Latexin sensitizes leukemogenic cells to gammairradiation-induced cell-cycle arrest and cell death through Rps3 pathway

Y. You, R. Wen, R. Pathak, A. Li, W. Li, D. St Clair, M. Hauer-Jensen, D. Zhou, Y. Liang

Research output: Contribution to journalArticlepeer-review

17 Scopus citations


Leukemia is a leading cause of cancer death. Recently, the latexin (Lxn) gene was identified as a potential tumor suppressor in several types of solid tumors and lymphoma, and Lxn expression was found to be absent or downregulated in leukemic cells. Whether Lxn functions as a tumor suppressor in leukemia and what molecular and cellular mechanisms are involved are unknown. In this study, the myeloid leukemogenic FDC-P1 cell line was used as a model system and Lxn was ectopically expressed in these cells. Using the protein pull-down assay and mass spectrometry, ribosomal protein subunit 3 (Rps3) was identified as a novel Lxn binding protein. Ectopic expression of Lxn inhibited FDC-P1 growth in vitro. More surprisingly, Lxn enhanced gamma irradiationinduced DNA damages and induced cell-cycle arrest and massive necrosis, leading to depletion of FDC-P1 cells. Mechanistically, Lxn inhibited the nuclear translocation of Rps3 upon radiation, resulting in abnormal mitotic spindle formation and chromosome instability. Rps3 knockdown increased the radiation sensitivity of FDC-P1, confirming that the mechanism of action of Lxn is mediated by Rps3 pathway. Moreover, Lxn enhanced the cytotoxicity of chemotherapeutic agent, VP-16, on FDC-P1 cells. Our study suggests that Lxn itself not only suppresses leukemic cell growth but also potentiates the cytotoxic effect of radio- and chemotherapy on cancer cells. Lxn could be a novel molecular target that improves the efficacy of anti-cancer therapy.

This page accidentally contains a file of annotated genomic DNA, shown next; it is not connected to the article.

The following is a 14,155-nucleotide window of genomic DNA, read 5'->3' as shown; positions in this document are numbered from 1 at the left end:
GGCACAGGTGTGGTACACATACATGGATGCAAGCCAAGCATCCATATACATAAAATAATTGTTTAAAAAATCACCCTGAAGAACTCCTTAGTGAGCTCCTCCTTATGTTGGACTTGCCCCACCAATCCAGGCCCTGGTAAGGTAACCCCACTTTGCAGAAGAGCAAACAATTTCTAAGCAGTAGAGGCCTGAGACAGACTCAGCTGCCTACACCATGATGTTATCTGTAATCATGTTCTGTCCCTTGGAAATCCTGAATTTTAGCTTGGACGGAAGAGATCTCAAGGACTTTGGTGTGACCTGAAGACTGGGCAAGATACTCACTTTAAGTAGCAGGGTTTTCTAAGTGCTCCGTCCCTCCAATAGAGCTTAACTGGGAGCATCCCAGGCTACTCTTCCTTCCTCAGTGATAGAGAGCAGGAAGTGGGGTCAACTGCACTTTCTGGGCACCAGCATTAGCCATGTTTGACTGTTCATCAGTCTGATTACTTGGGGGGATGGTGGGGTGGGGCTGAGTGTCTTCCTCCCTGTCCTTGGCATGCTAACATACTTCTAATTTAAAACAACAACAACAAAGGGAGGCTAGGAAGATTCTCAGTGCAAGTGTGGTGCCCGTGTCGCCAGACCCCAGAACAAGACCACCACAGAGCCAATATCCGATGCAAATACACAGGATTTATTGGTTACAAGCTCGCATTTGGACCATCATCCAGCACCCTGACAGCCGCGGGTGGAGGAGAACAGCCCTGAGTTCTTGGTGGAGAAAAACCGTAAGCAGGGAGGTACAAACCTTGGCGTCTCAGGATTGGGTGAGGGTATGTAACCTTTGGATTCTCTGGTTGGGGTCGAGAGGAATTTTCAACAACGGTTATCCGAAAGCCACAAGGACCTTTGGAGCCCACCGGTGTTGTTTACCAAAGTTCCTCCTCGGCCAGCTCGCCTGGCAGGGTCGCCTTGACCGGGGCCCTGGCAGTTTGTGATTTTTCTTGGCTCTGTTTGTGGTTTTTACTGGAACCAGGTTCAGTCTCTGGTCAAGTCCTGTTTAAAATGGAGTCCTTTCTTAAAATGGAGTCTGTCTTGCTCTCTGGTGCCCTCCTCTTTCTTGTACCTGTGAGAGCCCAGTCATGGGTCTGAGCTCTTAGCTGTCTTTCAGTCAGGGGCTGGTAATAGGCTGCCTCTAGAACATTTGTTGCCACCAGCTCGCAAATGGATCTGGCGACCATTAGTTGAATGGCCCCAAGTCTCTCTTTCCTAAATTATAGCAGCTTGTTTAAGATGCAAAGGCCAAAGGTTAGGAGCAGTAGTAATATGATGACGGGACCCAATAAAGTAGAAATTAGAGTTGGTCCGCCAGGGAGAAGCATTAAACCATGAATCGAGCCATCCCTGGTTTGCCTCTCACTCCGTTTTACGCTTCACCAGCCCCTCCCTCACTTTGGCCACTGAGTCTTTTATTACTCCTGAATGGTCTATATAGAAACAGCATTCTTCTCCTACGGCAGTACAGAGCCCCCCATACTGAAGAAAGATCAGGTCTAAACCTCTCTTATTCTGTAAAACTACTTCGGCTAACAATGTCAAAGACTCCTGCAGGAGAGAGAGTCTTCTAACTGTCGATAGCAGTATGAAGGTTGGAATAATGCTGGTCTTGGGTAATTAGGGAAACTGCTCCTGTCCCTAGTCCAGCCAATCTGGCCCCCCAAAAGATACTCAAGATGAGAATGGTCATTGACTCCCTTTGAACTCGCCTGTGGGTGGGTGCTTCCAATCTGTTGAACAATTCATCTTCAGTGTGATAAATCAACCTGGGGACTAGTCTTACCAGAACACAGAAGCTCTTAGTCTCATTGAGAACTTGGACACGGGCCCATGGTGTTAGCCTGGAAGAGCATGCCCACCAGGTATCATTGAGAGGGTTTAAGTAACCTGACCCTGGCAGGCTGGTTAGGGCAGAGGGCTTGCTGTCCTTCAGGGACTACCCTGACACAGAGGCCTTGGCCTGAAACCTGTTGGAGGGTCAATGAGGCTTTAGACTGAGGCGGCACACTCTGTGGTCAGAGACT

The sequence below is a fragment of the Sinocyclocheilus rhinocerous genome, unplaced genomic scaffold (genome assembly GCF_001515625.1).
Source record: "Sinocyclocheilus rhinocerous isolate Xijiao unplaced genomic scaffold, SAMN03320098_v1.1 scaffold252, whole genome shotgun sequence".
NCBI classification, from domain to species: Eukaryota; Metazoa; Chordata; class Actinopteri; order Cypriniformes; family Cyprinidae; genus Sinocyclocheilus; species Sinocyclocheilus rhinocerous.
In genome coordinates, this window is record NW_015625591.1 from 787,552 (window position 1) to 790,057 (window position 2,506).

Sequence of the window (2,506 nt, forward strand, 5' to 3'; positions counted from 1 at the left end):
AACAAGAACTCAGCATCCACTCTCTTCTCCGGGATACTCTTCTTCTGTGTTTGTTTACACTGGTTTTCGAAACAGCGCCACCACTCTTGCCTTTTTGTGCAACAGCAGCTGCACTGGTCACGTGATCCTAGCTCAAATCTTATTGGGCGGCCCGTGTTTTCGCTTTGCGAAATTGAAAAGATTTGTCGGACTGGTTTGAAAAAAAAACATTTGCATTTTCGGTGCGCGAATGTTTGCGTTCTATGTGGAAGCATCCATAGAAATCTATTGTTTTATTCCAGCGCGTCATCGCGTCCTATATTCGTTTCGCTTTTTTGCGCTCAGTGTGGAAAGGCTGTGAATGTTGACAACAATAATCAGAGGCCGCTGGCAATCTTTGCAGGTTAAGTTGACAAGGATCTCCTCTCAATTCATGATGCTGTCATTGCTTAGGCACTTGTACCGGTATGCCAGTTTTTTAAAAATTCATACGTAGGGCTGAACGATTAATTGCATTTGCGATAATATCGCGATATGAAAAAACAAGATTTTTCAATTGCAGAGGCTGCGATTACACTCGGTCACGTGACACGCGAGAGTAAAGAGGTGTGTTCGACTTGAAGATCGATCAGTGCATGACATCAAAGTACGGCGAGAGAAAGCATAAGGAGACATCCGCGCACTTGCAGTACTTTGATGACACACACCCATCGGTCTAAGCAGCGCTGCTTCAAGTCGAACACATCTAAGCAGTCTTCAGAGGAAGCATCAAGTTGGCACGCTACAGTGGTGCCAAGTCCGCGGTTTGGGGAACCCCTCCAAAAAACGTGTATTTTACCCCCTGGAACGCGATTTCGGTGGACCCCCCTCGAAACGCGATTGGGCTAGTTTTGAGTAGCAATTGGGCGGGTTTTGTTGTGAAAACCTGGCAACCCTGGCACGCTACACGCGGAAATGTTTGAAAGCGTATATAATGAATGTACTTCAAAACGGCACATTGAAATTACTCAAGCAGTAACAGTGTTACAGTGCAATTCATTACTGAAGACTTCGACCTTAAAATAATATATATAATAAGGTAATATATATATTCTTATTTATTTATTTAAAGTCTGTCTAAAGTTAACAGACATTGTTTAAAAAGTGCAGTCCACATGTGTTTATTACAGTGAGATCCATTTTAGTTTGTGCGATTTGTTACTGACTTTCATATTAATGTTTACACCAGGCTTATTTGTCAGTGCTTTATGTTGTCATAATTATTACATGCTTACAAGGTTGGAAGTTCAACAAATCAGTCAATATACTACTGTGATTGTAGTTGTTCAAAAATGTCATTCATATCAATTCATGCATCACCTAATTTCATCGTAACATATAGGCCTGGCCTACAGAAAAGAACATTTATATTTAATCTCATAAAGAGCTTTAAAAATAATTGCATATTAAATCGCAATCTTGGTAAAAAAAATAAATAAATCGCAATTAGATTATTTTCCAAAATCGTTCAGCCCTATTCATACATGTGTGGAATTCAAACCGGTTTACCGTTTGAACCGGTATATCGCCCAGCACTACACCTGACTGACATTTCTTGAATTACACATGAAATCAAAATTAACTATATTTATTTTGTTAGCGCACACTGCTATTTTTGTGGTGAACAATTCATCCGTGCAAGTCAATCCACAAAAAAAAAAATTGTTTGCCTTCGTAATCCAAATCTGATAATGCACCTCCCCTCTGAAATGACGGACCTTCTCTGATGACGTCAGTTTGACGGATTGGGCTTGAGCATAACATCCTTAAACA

Original languageEnglish
Article numbere1493
JournalCell Death and Disease
Issue number10
StatePublished - Jan 1 2014

Bibliographical note

Funding Information:
Acknowledgements. We thank Dr Sabire Ozcan and Megan Sampley for TAP vectors, Carol Beach for mass spectrometry analysis, B Grimes and C Swiderski for technical assistance, and the Markey Cancer Center's Research Communications Office for manuscript editing. This study was supported by the National Center for Advancing Translational Sciences, National Institutes of Health, grant number KL2TR000116 (YL), start-up funding from the Markey Cancer Center at the University of Kentucky (YL), National Cancer Institute, grant number 5P30CA177558-02, National Institutes of Health, and the Edward P Evans Foundation.

Publisher Copyright:
© 2014 Macmillan Publishers Limited. All rights reserved.

ASJC Scopus subject areas

  • Immunology
  • Cellular and Molecular Neuroscience
  • Cell Biology
  • Cancer Research


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